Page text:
Rugby legend meets his match
Paul's bride impresses French with chic style
IT takes a lot to impress French women when it comes to style – but new rugby bride Emily O'Leary swept them all away at her wedding to 'giant' Paul O'Connell.
There were approving "oohs" of "tres belle" as Emma arrived in a sweeping gown of white chantilly lace, with a draped back and small train and a headdress of white flowers and feathers.
"I'm happy – very happy," said Paul afterwards, as he kissed his bride. "It's a great day and we're really looking forward to the rest of it."
The guest list was a veritable Who's Who of Irish rugby.
Ronan O'Gara and his wife Jessica were first to arrive, along with Donncha O'Callaghan and his pregnant wife Jenny.
Legendary Ireland kitman Paddy 'Rala' O'Reilly was next to arrive, as well as Alan Quinlan, chatting away to business magnate JP McManus.
Keith Wood and Peter Clohessy were flanked by fellow former greats Frankie Sheahan and Anthony Horgan.
"I was afraid to put on my shirt," joked Keith as the sun blazed overhead.
Munster chief Niall O'Donovan arrived at the cathedral with former Ireland internationals Barry Murphy and Jerry Flannery.
Munster coach Rob Penny and former Lions player David Wallace and current Irish scrum-half Eoin Reddan were also there, with retired international Mick O'Driscoll. Perhaps a touch more than is fashionably late, Emily arrived with her father Pat in a vintage Renault car.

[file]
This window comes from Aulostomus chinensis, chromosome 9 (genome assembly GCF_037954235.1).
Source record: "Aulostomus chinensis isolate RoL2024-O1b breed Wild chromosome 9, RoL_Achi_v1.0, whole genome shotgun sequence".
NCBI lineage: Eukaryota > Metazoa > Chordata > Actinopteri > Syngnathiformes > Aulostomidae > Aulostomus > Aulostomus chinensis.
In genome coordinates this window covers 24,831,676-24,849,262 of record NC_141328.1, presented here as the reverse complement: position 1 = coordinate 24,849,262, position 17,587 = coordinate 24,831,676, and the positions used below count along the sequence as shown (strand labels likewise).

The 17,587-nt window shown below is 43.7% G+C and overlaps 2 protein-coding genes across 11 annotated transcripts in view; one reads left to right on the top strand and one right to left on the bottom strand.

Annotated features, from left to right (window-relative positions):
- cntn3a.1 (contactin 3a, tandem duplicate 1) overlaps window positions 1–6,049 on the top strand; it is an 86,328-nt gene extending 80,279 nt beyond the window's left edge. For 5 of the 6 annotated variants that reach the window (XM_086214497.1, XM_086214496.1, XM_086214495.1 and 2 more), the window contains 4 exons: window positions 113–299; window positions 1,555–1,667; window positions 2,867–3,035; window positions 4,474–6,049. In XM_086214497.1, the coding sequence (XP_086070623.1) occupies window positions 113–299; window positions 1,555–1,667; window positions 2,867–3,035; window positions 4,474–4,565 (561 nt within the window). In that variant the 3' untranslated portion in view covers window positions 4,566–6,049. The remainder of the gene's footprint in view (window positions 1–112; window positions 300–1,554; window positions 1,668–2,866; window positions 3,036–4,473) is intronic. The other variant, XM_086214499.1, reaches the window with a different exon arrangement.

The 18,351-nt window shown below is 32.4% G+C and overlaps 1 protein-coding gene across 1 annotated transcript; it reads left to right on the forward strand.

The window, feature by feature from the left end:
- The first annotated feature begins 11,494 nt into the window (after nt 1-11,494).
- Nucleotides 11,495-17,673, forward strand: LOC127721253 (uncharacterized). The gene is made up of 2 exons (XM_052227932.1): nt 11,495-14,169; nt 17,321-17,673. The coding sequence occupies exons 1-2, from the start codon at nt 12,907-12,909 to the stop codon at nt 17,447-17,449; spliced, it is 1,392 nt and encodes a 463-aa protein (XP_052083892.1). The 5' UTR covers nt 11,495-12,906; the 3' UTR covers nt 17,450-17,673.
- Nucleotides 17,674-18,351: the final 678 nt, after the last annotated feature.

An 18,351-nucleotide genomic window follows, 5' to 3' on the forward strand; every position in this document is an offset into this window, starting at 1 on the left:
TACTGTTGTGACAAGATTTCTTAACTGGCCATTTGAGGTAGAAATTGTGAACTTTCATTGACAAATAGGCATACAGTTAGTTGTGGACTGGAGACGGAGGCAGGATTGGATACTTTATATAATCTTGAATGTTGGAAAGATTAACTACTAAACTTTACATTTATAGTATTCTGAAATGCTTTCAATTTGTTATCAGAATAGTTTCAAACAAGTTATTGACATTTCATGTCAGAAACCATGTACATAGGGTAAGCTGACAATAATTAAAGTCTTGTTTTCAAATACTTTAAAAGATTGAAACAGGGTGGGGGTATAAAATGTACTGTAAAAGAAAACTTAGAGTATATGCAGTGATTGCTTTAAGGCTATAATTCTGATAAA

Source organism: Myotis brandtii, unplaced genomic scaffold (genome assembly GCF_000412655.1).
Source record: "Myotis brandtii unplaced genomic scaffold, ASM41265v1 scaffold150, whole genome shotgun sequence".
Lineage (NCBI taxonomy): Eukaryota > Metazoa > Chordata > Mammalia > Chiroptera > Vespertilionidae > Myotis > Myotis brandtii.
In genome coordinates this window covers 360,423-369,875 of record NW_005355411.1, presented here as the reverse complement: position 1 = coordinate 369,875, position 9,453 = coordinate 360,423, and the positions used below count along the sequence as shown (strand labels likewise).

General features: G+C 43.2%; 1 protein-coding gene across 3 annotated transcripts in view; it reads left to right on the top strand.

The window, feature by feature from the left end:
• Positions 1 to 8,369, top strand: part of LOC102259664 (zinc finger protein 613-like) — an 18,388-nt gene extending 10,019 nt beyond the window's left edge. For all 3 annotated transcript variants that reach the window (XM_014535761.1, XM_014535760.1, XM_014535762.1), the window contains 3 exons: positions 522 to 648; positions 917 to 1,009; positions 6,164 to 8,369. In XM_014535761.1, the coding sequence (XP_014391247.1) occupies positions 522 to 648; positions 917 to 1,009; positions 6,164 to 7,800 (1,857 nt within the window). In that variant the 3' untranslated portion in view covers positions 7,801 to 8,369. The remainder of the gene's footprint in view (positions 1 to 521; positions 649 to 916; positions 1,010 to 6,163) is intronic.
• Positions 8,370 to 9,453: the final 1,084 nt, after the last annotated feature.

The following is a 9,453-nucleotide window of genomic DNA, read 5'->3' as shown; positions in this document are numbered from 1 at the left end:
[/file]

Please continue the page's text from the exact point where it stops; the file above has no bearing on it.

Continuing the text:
Her bridesmaids, wearing mint floral print dresses, were her sisters, Stephanie and Danielle, and best friend Lorraine Murray. Her flower girls in pink were Paul's nieces, Julie and Rachel O'Connell and Jessica Collins.
Paul had arrived earlier, with best man, his brother Marcus, and groomsmen, his brother Justin and Paul, Emily's brother.
"You couldn't miss him," said the Irish holidaymakers, as they pointed them out to members of the local French media who had gathered for this occasion.
Guests were later bussed to the stunning Chateau Lartigolle, in nearby Pessan, for a stylish reception, billed as 'French country with a cosmopolitan twist', were they enjoyed a banquet 'en plein air' of local seasonal produce such as canapes, local foie gras with fig chutney, pan-fried duck breast and fennel bisque or warm wild mushroom tartlets.
But a spectacular spit-roast was the centre piece of the feast. The bride and groom later fed one another with the top two choux buns, in line with local custom.